Supply chain issues affected some construction works
RICS & Tughans NI Construction & Infrastructure Market Survey, Q2, 2020
The Q2 2020 RICS & Tughans Construction and Infrastructure market survey results predictably show a contraction in output in Northern Ireland, as workloads decline across all sectors. Anecdotal commentary from respondents also suggests that issues such as difficulties in acquiring materials through the supply pipeline are causing issues with projects.
In Q2 2020, 60% more contributors from Northern Ireland reported a decline rather than a rise (net balance) in headline workloads, as they slipped across all areas covered by the survey*.
This includes 64% more respondents reporting a fall in private housing workloads. A solid decline in output was also reported across public housing and the other public works categories, as some anecdotal evidence reported that spending by the NI Executive on capital projects has seen a decline. Meanwhile, there was also a decline in infrastructure workloads with 21% more contributors reporting a fall (as opposed to a rise) during Q2.
Interestingly, Northern Ireland surveyors are also the most likely across the UK regions monitored to report that they are seeing shortages of construction professionals, with 36% reporting skills shortages in this area. This is perhaps in part related to some professionals being on furlough, given that a higher proportion of the overall workforce in Northern Ireland is on furlough.
Looking ahead, 41% more Northern Ireland surveyors expect workloads to decline rather than rise (net balance) over the next year. It is a similar story with regard to hiring intentions and profit margins with Northern Ireland respondents also expecting these to be lower in 12 months. Net balances of -44% and -63% were reported respectively.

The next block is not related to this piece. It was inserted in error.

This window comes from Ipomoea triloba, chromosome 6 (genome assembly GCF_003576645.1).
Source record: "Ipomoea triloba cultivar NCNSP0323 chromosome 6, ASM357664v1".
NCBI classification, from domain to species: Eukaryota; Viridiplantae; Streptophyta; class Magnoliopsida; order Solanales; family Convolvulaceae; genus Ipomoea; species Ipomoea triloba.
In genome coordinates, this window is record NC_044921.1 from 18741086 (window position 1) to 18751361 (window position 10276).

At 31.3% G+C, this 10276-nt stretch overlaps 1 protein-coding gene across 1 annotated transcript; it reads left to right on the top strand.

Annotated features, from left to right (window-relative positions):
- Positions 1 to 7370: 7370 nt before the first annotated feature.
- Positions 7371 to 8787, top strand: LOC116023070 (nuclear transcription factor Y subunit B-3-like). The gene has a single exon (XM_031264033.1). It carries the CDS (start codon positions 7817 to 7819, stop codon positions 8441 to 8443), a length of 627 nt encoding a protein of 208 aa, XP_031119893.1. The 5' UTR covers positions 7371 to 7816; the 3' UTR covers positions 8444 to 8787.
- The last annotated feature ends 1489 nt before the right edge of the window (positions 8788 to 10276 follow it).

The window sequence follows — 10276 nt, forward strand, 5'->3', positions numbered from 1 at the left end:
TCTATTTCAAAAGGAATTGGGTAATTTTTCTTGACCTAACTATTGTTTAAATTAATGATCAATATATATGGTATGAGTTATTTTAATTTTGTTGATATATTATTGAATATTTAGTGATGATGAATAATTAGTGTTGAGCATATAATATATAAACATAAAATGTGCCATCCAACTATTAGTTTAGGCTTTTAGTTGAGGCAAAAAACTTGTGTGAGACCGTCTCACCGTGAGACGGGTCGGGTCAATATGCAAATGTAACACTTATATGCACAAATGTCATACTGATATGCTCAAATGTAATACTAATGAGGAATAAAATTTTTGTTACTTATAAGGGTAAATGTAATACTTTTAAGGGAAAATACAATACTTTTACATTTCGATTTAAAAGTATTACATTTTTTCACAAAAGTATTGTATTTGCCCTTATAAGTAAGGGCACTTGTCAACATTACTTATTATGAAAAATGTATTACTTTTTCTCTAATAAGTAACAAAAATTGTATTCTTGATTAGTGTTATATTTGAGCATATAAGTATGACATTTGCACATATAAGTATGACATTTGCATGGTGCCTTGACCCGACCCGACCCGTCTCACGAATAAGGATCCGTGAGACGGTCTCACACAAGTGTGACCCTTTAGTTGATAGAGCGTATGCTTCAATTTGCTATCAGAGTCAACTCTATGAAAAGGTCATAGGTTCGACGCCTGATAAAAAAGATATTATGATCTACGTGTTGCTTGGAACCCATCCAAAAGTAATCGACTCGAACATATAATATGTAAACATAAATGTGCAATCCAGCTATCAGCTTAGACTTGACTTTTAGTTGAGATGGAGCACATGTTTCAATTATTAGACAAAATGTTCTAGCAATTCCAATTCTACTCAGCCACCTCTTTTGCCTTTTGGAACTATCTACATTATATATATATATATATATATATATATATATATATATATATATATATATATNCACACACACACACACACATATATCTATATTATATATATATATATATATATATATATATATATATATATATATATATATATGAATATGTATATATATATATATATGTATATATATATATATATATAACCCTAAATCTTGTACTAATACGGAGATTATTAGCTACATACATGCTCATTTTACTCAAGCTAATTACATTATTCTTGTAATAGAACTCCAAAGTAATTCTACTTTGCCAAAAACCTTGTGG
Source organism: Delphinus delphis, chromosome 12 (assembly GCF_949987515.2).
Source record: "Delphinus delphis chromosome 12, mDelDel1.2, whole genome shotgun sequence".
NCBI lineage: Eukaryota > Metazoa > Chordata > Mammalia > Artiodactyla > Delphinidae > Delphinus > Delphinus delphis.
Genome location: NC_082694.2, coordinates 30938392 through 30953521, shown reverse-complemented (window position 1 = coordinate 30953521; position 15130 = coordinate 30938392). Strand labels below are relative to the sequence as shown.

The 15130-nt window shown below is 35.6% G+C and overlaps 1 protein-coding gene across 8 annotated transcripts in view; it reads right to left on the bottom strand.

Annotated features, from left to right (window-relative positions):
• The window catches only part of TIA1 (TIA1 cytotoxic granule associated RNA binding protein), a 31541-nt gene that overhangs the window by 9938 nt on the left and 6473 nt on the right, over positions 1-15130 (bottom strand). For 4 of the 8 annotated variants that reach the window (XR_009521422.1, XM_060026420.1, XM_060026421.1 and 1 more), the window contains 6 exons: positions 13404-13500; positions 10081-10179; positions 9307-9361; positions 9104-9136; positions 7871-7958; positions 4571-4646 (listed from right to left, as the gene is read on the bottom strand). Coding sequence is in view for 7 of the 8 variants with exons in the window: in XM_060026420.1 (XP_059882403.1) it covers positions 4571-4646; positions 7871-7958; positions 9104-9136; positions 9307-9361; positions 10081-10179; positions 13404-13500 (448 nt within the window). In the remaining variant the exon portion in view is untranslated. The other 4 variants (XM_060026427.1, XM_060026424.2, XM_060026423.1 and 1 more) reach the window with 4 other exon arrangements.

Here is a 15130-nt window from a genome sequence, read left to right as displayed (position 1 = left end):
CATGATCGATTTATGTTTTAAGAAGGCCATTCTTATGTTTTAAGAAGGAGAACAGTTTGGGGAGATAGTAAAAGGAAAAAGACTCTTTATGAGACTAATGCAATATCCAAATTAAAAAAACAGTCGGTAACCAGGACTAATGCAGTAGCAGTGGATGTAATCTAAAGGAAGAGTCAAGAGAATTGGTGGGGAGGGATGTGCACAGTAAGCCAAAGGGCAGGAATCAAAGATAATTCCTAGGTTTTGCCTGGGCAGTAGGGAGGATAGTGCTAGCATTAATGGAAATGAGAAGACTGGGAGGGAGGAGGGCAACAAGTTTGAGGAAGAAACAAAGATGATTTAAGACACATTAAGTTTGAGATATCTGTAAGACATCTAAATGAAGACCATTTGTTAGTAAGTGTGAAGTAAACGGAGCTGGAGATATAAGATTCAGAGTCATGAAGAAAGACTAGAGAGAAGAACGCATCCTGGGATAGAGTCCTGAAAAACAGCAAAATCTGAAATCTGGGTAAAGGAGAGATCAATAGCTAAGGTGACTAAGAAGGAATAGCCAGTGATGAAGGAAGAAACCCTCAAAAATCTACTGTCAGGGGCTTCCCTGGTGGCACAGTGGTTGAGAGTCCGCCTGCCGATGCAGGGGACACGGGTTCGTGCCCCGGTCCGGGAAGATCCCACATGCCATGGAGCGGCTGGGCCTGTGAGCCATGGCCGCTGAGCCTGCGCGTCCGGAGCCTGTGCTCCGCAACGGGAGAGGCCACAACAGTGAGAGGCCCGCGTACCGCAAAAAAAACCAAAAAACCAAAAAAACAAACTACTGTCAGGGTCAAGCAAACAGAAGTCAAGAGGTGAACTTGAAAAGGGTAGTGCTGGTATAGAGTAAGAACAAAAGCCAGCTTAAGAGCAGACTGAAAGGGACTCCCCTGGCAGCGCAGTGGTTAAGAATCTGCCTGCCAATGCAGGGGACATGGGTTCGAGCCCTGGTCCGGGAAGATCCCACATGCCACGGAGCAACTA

Jim Sammon, RICS Northern Ireland Construction Spokesman, comments: “A weak Q2 survey was only to be expected given the impact of the pandemic on the construction sector. The fact that forward looking indicators are also lower in Northern Ireland than elsewhere in the UK will give rise to more concern though. As the economy seeks to recover, construction activity has a really important role to play and that needs to be encouraged and supported.”
Michael McCord, Senior Partner at Tughans, said: “We know how important the construction sector is to the prospects of the Northern Ireland economy. So whilst it is unsurprising to hear that it has been a very challenging past few months, the fact local surveyors expect workloads to decline at a faster rate over the next year is a real concern. The economic uncertainty resulting from COVID-19 will no doubt be the driving factor, but Brexit is also of course a real challenge for Northern Ireland companies. Government has provided considerable support to businesses and the economy since March but many, not least in Northern Ireland, will be looking to the Chancellor for further stimulus in the Autumn.”